I love that what I believe in personally is connected to the work that I do. The Journey of Reconciliation is critical to our future as a company and a country. Acknowledging what happened in the past is an important step in moving forward. I feel a tremendous personal obligation to be part of reconciliation and I’m also proud we’ve made these commitments as a company. I hope it enables us to walk side-by-side with Indigenous Peoples and be open to learning new ways of seeing and doing things. It’s extremely important to Suncor because so many of our operations are located on or contiguous with traditional Indigenous lands. And we believe our business should also benefit the Indigenous communities that live near our operations. There are huge opportunities in working together with Indigenous Peoples. A good example is the Willow Lake Métis Nation, who purchased 205 acres of land in their traditional territory for their community. They were able to raise the capital for this purchase through their participation in the Astisiy Limited Partnership with Suncor and seven other Indigenous and Métis communities.

You recently joined the steering committee for the Pathways Alliance, the consortium of Canada’s largest oil sands producers who are working together to address climate change. What do you hope to accomplish in that role?

It’s a tremendous honour to be a part of that group. I give the people who came before me a ton of credit for getting us to where we are and it’s a privilege to continue their work. One of the things that gets me up in the morning is that I can do meaningful work that helps us to contribute to the energy transition and reconciliation. The Pathways Alliance to net zero is squarely in the middle of both of those issues. We want to make significant progress on our foundational project – carbon capture and storage. There’s a lot of work to do and we need to begin a regulatory process. We need to work with First Nations and Métis communities to understand their concerns and the opportunity. We also must get our commercial agreements in place among the six companies that make up Pathways. We need a framework in place with provincial and federal governments. By the end of 2023, I hope we are significantly closer to this foundational project becoming a reality. There’s a lot of work ahead, but it’s exciting.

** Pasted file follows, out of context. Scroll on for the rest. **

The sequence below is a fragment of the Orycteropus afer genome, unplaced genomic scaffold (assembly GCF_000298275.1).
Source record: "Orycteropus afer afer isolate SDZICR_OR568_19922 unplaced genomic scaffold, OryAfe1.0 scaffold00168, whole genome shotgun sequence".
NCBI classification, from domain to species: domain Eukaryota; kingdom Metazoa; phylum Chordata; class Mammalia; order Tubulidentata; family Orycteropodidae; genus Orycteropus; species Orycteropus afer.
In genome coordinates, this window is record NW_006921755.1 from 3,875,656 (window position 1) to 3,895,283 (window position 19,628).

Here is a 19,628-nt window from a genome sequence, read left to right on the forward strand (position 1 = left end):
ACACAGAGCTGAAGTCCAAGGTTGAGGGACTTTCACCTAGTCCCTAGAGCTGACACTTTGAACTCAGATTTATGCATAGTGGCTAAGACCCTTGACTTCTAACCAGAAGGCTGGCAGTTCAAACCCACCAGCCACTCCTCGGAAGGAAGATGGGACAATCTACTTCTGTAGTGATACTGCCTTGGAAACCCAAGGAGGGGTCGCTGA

You’ve spoken about your personal pride in seeing the advancement of inclusion and diversity at Suncor. Is there one initiative that stands out for you in this area?

There’s a deep connection between creating a respectful work environment and having a safe work environment. I’m very proud of the progress we’ve made, whether it’s marching in Calgary’s Pride parade for the first time ever in 2022 or publishing our guidebook for employees who are undergoing gender transition so their leaders can help support them; and having lactation rooms at our operating facilities for new parents who have recently returned to work. At the same time, our frontline workers have told us there’s more work to do in having an inclusive and respectful workplace. I feel fortunate to live in Alberta, which continues to be enriched by its diversity. My husband often talks about it as a gift, whether it is receiving a plate of sweets from a friend to mark Ramadan or being invited to a teepee pole skinning ceremony at the Piikani First Nation. I’ve seen and experienced the progress we’ve made in this area. I recognize we have more travelling on this journey as an organization but we are committed to moving towards the right destination.